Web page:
We see religion under attack in our own land as never before but there is no one front to oppose such an attack as the fragmented Christian groups don't have anything close to an Orthodox ethos in which is embedded Tradition which confronts falsity at all levels.

I would like to ask as well, how does one go about and "Christianize" or in this case, "re-Christianize" a people? At what level should such an endeavor take place, if say, we believe that Orthodoxy is the Truth? What steps are necessary to bring the fullness of Orthodoxy back to an "a-religious" people?

This article seems only to be suggesting that such a thing is taking place, that there is a determined movement within Russia to bring about a "return" of sorts ot her roots but is not necessarily placing a value on American Christianity per se. The article seems to be attempting to alter the American perception of "atheist" Russia by suggesting that perhaps Russia is not so atheist after all as many Evangelicals such as Pat Robertson and John Hagee whom the article cites, say.

In fact the article's last sentence pretty much sums up this perception after comparing Obama's lack of Christmas church attendance and comparing it to Medvedev and Putin's frequent attendance of Divine Services.

As for the Russian peoples' faith, I think it safe to say that their Church has undergone a "Baptism of Blood", which produces the Saints and Martyrs, the fruit of the Church in this fallen world. In America, the Church has as yet not undrgone this Baptism.

Dixie said...

I can only view our own current society in our nation and not help but notice a very angry undercurrent running rampant that would seem to be getting stronger.

But if there is a revolution in this country do you think people will see the Church (or churches, as the case would be here) as puppets of the government and therefore subject suspicion and destruction? For me that is the difference...I don't think people will be burning down churches in the US because they think the churches are in cahoots with the ones the revolutionists despise. (I find that very scary, faith think the Church would be a pawn of a government that wasn't trustworthy.) Although they might burn them down for other housing goofy folks like Pat Robinson!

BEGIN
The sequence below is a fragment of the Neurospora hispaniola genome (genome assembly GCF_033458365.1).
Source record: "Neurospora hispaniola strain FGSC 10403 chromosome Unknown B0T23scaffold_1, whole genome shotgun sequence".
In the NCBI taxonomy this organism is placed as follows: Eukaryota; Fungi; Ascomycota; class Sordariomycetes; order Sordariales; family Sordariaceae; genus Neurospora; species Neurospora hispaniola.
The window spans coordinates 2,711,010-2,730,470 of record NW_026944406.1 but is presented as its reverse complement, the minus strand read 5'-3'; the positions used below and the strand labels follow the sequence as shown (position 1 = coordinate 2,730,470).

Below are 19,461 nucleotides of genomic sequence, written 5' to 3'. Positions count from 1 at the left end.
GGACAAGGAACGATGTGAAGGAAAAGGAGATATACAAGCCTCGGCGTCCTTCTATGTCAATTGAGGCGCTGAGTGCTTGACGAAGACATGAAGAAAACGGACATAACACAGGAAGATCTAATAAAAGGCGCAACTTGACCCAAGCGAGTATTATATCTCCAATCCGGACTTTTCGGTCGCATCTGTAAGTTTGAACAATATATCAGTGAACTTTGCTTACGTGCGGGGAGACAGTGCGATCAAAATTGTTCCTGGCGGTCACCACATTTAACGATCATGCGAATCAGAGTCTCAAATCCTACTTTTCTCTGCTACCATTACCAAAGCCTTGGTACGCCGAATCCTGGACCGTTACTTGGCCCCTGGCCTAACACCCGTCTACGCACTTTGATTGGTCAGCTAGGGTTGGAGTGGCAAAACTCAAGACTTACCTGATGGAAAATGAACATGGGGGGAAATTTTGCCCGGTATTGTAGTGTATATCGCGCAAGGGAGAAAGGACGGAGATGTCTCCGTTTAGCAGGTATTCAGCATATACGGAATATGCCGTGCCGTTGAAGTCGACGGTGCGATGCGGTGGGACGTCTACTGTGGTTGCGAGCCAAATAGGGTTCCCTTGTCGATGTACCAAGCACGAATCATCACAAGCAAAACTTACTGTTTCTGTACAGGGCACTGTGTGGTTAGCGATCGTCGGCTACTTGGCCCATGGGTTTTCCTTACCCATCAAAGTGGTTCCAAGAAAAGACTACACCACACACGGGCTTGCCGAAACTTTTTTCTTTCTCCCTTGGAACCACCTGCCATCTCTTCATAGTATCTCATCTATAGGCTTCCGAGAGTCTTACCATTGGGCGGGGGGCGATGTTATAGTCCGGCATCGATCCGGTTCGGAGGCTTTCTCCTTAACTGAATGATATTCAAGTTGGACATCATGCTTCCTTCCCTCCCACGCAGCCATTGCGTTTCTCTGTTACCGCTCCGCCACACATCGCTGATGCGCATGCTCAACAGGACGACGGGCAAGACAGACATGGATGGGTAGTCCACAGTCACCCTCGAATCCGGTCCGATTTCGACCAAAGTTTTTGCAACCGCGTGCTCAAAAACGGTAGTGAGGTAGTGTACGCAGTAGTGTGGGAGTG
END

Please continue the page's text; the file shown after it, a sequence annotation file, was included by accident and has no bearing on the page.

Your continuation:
In Western Christian history we have seen what distrust in church can do...separation and schism at exponential rates.

This would make a far better discussion over a cup of coffee than in a com box!

Sophocles said...


Having been a part of the "underground" in my Punk days, I have a certain sensitivity to an alternative "listening" to the affairs of our world and of our nation.

I think what we've got on our hands in our society is a very artificially induced tranquility which can only be sustained as long as people can have their "drug of choice", so to speak. People are really anxious out there and listless. There is no real "Tradition" mooring our people to hold fast to anything really anymore, a real nihilism has beset us.

I know there are so many good people out there willing and ready to perform selfless and good acts at the drop of a hat. But I think that if the lights were to be turned off in any major American city, the brutality that would ensue is incalculable. Love is drying up. Rage is everywhere present and we are pumping it in so fast on so many levels that only the ascetical Tradition of the Church can address and combat it.

The understanding out there that "Christianity" is somehow an arm of "the Man", meant to keep the people down should not be underestimated. I don't know if in any of your happenstance encounters with people who think Christianity is moronic you have ever detected a real hate there. I mean, that given the right circumstances if we were in a different era or country this self same person would put one to death for their moronic "ideology". I have detected this and again I think the prevailing tranquility is in force because people still have all their "toys" and drugs to keep them tranquil. Remove that and I just don't know.

But you're right. This conversation would be much better had over a cup of good coffee. I'm saying alot that simply needs alot more unpacking to make its meaning more evident.